We always just wanted to play and record our music. We never had any delusions that we’d be rock-gods. It’s been pretty organic … There definitely hasn’t been a big scheme or strategy to our career as a band. We’ve just kind of made decisions and rolled with it. We’ve stuck together and seen half the world, so I feel like we’ve accomplished much more than we set out to do.
What led to the decision to cover Elliot Smith’s “Roman Candle” (which just happens to be our favorite Elliot Smith song of all-time, and by extension, yours is our favorite Elliot Smith cover of all-time!) on the “Dirty Ammo” LP? What does that song mean to you?
All of us in the band are Smith fans and it just seemed appropriate to take one of his songs and make it big and loud. We tried another song (“High Times”), but it didn’t really pan out. Then we played “Roman Candle” and we were all like, “That’s cool”! We haven’t played it in a while. Thanks for the reminder …
One of the standout numbers from the “Sugar” LP, in our mind, is the song “Father Figure,” not least because of the way the heavy guitars are used to compliment the absolutely heavenly vocal lines, until they both coalesce into one gorgeous whole. Or something. What can you tell us about the origin of this song? Is there anyone in your life that you consider somewhat of a musical father figure?
That song is really simple. It’s just about missing home when you’re out on the road. When you’re young as a musician you think, “Man, I just want to play on the road and be gone forever.” And then you hit the road for a couple of years and you start thinking, “Man, I really want to be home today.”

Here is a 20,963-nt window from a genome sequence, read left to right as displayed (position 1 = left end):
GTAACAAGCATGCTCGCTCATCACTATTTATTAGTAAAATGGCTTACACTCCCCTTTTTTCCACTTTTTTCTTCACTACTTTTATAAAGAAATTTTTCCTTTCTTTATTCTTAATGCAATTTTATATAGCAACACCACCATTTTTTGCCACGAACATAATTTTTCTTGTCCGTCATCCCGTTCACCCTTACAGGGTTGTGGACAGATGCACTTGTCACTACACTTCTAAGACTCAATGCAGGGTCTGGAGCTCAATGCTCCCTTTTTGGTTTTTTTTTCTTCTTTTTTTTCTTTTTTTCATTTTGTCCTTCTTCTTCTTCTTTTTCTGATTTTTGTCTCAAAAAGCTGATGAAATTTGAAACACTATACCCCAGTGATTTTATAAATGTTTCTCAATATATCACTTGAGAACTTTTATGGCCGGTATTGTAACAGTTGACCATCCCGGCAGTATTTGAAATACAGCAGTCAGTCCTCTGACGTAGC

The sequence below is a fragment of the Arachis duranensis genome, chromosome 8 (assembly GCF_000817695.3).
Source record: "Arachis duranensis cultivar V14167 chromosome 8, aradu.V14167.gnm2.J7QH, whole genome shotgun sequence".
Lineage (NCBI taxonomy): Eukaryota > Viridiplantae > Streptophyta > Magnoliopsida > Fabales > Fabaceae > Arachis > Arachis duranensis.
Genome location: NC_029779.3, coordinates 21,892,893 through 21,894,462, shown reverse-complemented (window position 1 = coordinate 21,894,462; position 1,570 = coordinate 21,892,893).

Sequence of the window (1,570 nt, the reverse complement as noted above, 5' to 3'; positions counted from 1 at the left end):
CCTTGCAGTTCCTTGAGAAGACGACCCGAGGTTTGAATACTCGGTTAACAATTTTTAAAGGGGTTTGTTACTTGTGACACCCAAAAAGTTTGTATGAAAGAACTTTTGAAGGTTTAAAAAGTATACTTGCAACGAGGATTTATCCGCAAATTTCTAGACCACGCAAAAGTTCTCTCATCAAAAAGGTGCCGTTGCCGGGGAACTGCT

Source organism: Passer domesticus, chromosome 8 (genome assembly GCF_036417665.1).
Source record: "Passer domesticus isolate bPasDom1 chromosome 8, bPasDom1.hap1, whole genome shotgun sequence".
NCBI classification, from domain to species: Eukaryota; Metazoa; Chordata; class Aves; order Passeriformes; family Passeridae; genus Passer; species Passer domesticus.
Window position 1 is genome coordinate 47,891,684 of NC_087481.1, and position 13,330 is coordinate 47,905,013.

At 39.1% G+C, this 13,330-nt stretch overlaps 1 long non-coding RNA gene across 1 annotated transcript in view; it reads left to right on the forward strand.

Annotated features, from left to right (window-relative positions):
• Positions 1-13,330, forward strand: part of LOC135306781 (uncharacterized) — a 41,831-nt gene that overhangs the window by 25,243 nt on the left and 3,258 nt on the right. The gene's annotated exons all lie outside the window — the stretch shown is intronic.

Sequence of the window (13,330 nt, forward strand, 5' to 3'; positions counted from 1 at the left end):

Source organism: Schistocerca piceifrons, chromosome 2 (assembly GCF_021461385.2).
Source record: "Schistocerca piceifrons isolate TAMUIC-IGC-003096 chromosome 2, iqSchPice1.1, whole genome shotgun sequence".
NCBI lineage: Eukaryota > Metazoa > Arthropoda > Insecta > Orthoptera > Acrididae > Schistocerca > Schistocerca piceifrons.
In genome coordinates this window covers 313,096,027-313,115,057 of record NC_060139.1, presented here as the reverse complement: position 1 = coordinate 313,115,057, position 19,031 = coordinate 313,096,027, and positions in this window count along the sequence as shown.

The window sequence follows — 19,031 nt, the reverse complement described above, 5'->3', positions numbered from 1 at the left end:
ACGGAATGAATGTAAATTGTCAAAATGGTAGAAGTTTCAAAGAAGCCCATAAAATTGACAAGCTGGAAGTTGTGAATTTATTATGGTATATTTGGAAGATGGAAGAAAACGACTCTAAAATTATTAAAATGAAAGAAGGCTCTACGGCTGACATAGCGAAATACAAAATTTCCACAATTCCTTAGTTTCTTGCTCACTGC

What music have you been listening to lately? If push comes to shove, what’s your favorite Black Sabbath album and why?
Like I said, I’ve been into the Stones a good bit, but as far as new stuff, I like The War on Drugs. And as for Sabbath, it’s got to be “Paranoid.” It’s one of the first record covers I remember seeing and it’s ridiculous.
Would you care to comment on the rumor (the rumor that we are attempting to start right now) that you will forego your onstage appearance at Austin Psych fest, in order to shill loaves of homemade wheat, rye and sourdough in the vendor area, under the banner, “Bread Confederate”?
I deny said rumor, but confirm another rumor that we will be playing essentially ALL NEW material that we recently recorded here in Athens, GA.
How did you first hear of Austin Psych Fest? Are there any bands in particular that you are excited to have the chance to see play?
We’ve known about Psych Fest for a while having played with The Black Angels over the years and keeping in touch. We are glad to finally be able to be there. I’m looking forward to seeing Wooden Shjips live. And Meat Puppets are always a treat.
Mark Twain – himself both dead and a big fan of the Grateful Dead, we’re sure – once said the following:
“I do not fear death. I had been dead for billions and billions of years before I was born, and had not suffered the slightest inconvenience from it.”
Makes perfect sense to me … I guess?!
What’s next for Dead Confederate?
We recently recorded a new album worth of stuff here in Athens.. Looking to release in late summer or fall and then TOUR!